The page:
Brexit now seems never-ending. I don’t mean Britain’s departure from the EU. I mean, the departing. Such a parting of the ways used to be accomplished more expeditiously. A millennium and a half ago, or so, if you wanted to break away from the western Roman Empire, you simply called in the barbarians.
In 476, Odoacer, the last in a long line of Germanic strongmen commanding Roman imperial armies in the West, deposed the last emperor, the almost derisively-named Romulus Augustulus. Eventually, the eastern emperor commissioned Theodoric the Amal, the king of what are known as Ostrogoths, to do something about this. He did so. Invading and seizing Italy, he established what amounted to an Ostrogothic kingdom extending well beyond the boundaries of Italy proper, into the upper Danube in the northeast and Provence in the west. He was, by some measure, the most dominant ruler in the West in his time, lording it over neighboring Visigoths and Franks and Burgundians and assorted other barbarian Germanic tribes.
But, then, Theodoric wasn’t all that much of an actual barbarian. He had been educated at the imperial court in Constantinople and, favored by the emperor, he was named a commander of Roman forces in the Balkans. This was the period when so many Germanic tribal confederations were invited inside the empire to serve as allied (foederati) forces, filling in the security gaps the Roman army itself could no longer cover.
This was also the midst of Late Antiquity, that transition period from classical antiquity to the Middle Ages, from the fourth to the eighth-century, when the institutions and the political geography which mark out our modern world first emerged and became the norm. When Christianity became the cultural and moral norm. When the nation-state became the political norm and the first nation-states in the West began to emerge, all under ‘barbarian’ rule: Spain, France, England. Italy itself, under Ostrogothic rule, did not follow this national path; the eastern Emperor Justinian may be primarily to blame for this, as it was his (eventually successful but decades-long) attempt to re-seize Italy for the Empire, which wreaked havoc on the economy and society of the peninsula. This opened the way for the Lombards, yet another Germanic people, to move into and take control of northern Italy (today’s Lombardy).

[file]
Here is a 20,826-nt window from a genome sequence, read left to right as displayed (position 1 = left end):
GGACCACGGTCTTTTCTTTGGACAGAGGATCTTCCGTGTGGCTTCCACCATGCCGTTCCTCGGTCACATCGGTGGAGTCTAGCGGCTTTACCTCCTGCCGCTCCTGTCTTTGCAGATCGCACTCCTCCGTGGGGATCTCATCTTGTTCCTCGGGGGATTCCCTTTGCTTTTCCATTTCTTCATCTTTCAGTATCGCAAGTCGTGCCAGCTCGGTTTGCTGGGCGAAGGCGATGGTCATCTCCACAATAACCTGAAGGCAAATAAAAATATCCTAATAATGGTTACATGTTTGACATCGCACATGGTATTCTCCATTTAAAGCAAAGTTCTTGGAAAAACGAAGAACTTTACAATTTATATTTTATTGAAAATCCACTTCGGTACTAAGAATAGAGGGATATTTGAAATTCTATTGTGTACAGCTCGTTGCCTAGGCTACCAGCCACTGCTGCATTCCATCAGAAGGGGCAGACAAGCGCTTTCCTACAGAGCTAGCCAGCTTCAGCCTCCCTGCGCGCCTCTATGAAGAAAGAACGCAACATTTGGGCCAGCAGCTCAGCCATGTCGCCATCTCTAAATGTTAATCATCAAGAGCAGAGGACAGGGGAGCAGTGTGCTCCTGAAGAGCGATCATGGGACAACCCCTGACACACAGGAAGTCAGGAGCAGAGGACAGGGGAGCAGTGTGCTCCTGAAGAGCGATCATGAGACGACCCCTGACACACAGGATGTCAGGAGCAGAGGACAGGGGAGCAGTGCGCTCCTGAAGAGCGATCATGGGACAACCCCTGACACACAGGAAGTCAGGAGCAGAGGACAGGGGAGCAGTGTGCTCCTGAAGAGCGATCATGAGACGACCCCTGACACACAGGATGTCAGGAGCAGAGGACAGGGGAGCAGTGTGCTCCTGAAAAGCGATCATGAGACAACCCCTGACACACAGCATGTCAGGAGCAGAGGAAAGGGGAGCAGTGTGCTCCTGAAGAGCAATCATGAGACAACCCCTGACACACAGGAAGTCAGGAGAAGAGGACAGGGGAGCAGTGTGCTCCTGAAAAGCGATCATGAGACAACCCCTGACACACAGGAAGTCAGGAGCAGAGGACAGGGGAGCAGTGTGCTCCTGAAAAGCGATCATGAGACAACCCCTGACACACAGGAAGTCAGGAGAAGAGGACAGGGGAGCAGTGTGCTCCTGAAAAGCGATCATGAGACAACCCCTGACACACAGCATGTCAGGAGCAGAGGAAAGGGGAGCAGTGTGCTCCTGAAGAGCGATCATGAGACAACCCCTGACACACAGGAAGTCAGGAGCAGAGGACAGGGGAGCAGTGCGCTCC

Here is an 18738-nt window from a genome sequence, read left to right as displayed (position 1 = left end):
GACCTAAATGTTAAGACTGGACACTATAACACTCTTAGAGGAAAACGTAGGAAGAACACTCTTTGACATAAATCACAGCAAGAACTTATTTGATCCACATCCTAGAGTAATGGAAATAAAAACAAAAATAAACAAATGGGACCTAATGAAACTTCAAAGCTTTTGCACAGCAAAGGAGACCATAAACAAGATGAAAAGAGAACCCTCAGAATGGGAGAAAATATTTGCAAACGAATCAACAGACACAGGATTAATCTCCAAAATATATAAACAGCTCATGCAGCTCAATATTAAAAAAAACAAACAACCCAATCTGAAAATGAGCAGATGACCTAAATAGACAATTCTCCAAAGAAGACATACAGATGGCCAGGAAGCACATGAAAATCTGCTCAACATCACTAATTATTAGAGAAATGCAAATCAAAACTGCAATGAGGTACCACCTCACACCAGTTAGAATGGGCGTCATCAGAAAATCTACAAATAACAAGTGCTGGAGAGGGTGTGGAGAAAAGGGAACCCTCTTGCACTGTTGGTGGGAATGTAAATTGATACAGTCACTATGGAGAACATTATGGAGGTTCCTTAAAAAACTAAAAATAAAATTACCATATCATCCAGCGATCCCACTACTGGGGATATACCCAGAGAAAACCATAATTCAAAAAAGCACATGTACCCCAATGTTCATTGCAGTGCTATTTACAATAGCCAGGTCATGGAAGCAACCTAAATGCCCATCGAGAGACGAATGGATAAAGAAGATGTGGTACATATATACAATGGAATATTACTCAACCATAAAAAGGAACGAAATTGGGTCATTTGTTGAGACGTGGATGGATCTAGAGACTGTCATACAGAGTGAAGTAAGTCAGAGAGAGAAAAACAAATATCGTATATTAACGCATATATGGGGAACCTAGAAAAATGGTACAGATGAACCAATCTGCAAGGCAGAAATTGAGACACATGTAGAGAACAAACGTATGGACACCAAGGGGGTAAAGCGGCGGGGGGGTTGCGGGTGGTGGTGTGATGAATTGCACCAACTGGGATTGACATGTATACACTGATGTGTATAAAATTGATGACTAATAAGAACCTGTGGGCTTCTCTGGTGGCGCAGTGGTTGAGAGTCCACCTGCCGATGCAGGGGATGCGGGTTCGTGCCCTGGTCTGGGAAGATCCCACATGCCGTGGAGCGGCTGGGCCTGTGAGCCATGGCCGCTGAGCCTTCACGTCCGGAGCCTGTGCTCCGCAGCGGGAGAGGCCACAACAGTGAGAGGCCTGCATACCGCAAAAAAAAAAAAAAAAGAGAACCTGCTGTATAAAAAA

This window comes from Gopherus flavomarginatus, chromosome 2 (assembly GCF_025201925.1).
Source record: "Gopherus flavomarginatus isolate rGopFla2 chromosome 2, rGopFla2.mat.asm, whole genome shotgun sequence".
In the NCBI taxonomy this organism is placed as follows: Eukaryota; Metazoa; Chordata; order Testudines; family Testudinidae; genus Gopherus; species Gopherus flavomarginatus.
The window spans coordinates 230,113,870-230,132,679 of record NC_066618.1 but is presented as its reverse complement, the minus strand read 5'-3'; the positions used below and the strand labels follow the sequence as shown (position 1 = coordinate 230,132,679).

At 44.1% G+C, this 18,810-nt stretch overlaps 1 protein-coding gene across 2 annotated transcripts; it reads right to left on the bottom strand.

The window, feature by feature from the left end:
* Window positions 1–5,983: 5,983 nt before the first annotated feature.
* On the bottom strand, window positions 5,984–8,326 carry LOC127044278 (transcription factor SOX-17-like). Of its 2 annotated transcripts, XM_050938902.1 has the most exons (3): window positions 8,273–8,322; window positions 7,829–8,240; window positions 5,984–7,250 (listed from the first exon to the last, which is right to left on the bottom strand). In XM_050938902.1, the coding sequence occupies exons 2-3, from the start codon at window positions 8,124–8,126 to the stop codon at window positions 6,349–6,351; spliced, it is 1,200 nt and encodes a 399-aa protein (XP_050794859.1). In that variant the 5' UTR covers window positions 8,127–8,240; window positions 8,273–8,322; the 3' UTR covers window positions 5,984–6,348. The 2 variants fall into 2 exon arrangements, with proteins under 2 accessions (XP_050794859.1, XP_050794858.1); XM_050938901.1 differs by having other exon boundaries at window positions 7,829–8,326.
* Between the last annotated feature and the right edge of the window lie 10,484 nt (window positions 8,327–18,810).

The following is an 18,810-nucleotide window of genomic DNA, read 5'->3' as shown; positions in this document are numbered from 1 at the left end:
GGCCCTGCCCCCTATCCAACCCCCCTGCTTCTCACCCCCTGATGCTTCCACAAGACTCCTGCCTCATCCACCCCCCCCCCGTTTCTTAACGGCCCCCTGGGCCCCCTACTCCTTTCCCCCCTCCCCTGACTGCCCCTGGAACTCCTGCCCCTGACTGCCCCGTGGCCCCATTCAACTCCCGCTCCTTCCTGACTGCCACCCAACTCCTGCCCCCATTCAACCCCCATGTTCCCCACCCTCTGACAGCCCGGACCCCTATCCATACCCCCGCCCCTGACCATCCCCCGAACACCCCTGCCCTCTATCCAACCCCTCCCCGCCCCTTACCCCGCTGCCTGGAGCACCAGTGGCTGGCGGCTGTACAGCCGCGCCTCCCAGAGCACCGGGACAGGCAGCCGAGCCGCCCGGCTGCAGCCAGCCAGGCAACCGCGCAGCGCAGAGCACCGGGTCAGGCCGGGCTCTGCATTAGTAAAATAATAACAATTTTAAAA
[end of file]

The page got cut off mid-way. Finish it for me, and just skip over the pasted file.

But Theodoric himself did not see his kingdom as something separate from the Empire. Rather, his emphasis was on continuing imperial tradition and, in his official documents, he referred to his state simply as res publica. Much of what we still have of what Theodoric, and his immediate successors, issued as official documents we have thanks to Cassiodorus. Scion of a long-established family of high-ranking imperial officials, Cassiodorus himself served as consul in 514. For decades, he drafted most, if not all, of the court’s official correspondence. He preserved, for future generations, splendid examples of this correspondence in his Variae – letters covering the range of official concerns (hence, the title).
The editor and translator is a professor of Roman and Late Antique History at Claremont McKenna College, a noted center for the study of early Christianity. He has already published a translation of the complete Variae. What he gives us here, as a guide to the study of the period, is a selection organized in some thirteen groupings, such as diplomacy, bureaucratic administration, finance, ecclesiastical matters, cultural affairs. As Professor Bjornlie notes, ‘The sheer variety of the collection allowed Cassiodorus to interlace the daily concerns and functions of the state with sometimes passing, sometimes profound meditations on virtues, ethics, the balance of nature, and the inheritance of the past.’
This was a very different world from that of Cicero or Augustus, but, perhaps, one rather familiar to us today. ‘By the beginning of the sixth century, where a network of prefectures and provinces had previously reported to a central imperial court in Italy, now the mosaic of successor states in Gaul, Spain, North Africa, and Italy often engaged in competitive dialogue.’ Sound familiar? Much the same could be written of the diplomatic relationships of the successor states of the Soviet Union. Or, for that matter, of our own relationships with the various nations of Western Europe. In other words, what Cassiodorus gives us is the means not just to study his world but also to take a comparative look at our own.
So take this reflection on the pursuit of science, from Cassiodorus’ pen to Boethius, a fellow high government official and, both sadly and to our lasting profit, the great proponent of the consolation that a philosophical outlook can give one: ‘All of the disciplines of learning, every endeavor of the learned, as far as they are able, seeks to know the power of nature.’ Words to the wise, then and now.
Disclaimers: A review copy of this book was received from the publisher. This site contains affiliate links to products. When you buy something through our retail links, we earn an affiliate commission. This does not impact our reviews and comparisons.
M. Shane Bjornlie, ed. and trans. The Selected Letters of Cassiodorus: A Sixth-Century Sourcebook (University of California Press, 2020), pp. ix, 312 ISBN: 9780520297340 (Ppk)
Buy: Amazon (affiliate link)